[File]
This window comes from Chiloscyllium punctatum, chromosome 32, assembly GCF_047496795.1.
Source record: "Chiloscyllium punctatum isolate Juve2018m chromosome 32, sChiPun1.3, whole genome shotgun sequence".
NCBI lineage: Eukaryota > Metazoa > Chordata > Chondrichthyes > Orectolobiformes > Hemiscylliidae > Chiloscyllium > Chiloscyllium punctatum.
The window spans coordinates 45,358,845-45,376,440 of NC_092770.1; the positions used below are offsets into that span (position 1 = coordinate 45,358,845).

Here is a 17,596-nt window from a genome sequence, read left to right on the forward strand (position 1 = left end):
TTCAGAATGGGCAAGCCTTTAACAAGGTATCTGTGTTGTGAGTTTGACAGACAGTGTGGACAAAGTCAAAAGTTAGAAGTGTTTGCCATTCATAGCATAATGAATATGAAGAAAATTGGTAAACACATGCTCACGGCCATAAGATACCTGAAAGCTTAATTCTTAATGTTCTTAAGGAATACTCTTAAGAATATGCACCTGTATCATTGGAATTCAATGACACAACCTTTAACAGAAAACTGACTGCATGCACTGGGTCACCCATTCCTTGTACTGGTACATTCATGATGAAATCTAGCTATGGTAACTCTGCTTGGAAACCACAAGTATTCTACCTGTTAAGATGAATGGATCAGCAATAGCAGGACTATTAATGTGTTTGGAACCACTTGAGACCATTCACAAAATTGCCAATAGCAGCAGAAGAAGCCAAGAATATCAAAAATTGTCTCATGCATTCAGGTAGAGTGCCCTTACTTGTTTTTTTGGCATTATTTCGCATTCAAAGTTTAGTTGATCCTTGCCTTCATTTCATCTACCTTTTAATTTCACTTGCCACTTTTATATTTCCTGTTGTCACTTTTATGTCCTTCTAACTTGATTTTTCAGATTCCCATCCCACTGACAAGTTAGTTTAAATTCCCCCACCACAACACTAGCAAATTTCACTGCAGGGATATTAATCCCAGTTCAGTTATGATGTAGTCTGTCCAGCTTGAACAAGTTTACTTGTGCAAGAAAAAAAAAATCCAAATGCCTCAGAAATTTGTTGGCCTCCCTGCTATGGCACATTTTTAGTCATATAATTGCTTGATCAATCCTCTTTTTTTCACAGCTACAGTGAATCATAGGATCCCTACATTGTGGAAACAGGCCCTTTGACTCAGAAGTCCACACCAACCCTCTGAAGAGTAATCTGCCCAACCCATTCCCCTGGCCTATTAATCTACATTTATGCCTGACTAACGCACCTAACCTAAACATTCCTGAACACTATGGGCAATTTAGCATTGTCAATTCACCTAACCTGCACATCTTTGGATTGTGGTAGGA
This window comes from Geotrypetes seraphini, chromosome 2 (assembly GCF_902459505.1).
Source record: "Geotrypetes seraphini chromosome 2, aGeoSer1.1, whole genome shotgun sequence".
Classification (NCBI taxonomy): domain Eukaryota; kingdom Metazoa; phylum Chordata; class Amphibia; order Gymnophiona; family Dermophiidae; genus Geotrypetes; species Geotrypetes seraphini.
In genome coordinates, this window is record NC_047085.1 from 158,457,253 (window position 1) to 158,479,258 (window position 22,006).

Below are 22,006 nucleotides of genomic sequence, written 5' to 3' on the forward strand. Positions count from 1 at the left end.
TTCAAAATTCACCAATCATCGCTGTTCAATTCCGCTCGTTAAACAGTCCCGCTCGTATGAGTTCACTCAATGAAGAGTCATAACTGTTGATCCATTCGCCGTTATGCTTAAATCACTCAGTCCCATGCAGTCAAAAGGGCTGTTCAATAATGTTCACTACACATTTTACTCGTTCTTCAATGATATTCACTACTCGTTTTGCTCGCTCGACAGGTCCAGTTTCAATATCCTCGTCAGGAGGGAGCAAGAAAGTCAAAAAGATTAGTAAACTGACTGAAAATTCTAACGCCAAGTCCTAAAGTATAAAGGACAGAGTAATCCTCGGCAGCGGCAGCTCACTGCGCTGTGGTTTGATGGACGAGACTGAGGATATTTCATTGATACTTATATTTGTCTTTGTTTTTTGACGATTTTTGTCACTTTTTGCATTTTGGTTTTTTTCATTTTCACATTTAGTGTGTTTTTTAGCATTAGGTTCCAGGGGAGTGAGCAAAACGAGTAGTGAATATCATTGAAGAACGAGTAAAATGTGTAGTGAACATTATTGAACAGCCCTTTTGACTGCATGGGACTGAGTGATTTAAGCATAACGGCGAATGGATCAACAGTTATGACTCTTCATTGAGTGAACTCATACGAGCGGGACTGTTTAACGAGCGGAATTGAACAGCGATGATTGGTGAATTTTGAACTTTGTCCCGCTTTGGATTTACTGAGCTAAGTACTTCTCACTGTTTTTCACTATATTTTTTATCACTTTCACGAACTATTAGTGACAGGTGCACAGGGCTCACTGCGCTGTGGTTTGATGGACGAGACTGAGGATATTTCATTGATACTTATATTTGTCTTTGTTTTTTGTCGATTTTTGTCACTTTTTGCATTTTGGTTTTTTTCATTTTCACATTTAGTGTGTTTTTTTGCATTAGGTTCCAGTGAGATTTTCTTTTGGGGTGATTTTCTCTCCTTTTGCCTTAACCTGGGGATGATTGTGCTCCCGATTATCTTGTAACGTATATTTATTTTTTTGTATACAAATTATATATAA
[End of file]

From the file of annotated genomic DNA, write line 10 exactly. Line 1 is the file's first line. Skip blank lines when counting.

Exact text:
In genome coordinates, this window is record NC_047085.1 from 158,457,253 (window position 1) to 158,479,258 (window position 22,006).